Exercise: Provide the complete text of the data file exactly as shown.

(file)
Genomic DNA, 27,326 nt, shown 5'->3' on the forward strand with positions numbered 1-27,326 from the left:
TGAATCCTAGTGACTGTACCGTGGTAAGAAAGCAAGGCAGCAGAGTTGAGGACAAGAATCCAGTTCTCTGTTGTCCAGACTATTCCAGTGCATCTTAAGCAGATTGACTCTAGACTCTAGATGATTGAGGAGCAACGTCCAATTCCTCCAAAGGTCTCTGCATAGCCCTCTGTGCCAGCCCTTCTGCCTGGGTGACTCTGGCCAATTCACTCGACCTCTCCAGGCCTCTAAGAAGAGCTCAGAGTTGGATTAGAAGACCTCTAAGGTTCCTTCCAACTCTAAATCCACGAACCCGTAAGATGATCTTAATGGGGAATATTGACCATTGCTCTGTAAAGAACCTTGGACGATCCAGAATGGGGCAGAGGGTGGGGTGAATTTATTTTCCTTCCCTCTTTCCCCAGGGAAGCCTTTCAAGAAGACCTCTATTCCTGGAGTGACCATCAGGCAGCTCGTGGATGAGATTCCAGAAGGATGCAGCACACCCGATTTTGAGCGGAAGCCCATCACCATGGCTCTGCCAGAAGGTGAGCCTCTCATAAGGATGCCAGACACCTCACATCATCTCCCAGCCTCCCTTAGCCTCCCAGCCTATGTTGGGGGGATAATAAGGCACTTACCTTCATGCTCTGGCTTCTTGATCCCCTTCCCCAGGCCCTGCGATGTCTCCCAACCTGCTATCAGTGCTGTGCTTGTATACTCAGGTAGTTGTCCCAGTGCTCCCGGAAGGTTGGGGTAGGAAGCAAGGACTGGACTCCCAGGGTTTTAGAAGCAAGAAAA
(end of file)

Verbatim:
Genomic DNA, 27,326 nt, shown 5'->3' on the forward strand with positions numbered 1-27,326 from the left:
TGAATCCTAGTGACTGTACCGTGGTAAGAAAGCAAGGCAGCAGAGTTGAGGACAAGAATCCAGTTCTCTGTTGTCCAGACTATTCCAGTGCATCTTAAGCAGATTGACTCTAGACTCTAGATGATTGAGGAGCAACGTCCAATTCCTCCAAAGGTCTCTGCATAGCCCTCTGTGCCAGCCCTTCTGCCTGGGTGACTCTGGCCAATTCACTCGACCTCTCCAGGCCTCTAAGAAGAGCTCAGAGTTGGATTAGAAGACCTCTAAGGTTCCTTCCAACTCTAAATCCACGAACCCGTAAGATGATCTTAATGGGGAATATTGACCATTGCTCTGTAAAGAACCTTGGACGATCCAGAATGGGGCAGAGGGTGGGGTGAATTTATTTTCCTTCCCTCTTTCCCCAGGGAAGCCTTTCAAGAAGACCTCTATTCCTGGAGTGACCATCAGGCAGCTCGTGGATGAGATTCCAGAAGGATGCAGCACACCCGATTTTGAGCGGAAGCCCATCACCATGGCTCTGCCAGAAGGTGAGCCTCTCATAAGGATGCCAGACACCTCACATCATCTCCCAGCCTCCCTTAGCCTCCCAGCCTATGTTGGGGGGATAATAAGGCACTTACCTTCATGCTCTGGCTTCTTGATCCCCTTCCCCAGGCCCTGCGATGTCTCCCAACCTGCTATCAGTGCTGTGCTTGTATACTCAGGTAGTTGTCCCAGTGCTCCCGGAAGGTTGGGGTAGGAAGCAAGGACTGGACTCCCAGGGTTTTAGAAGCAAGAAAA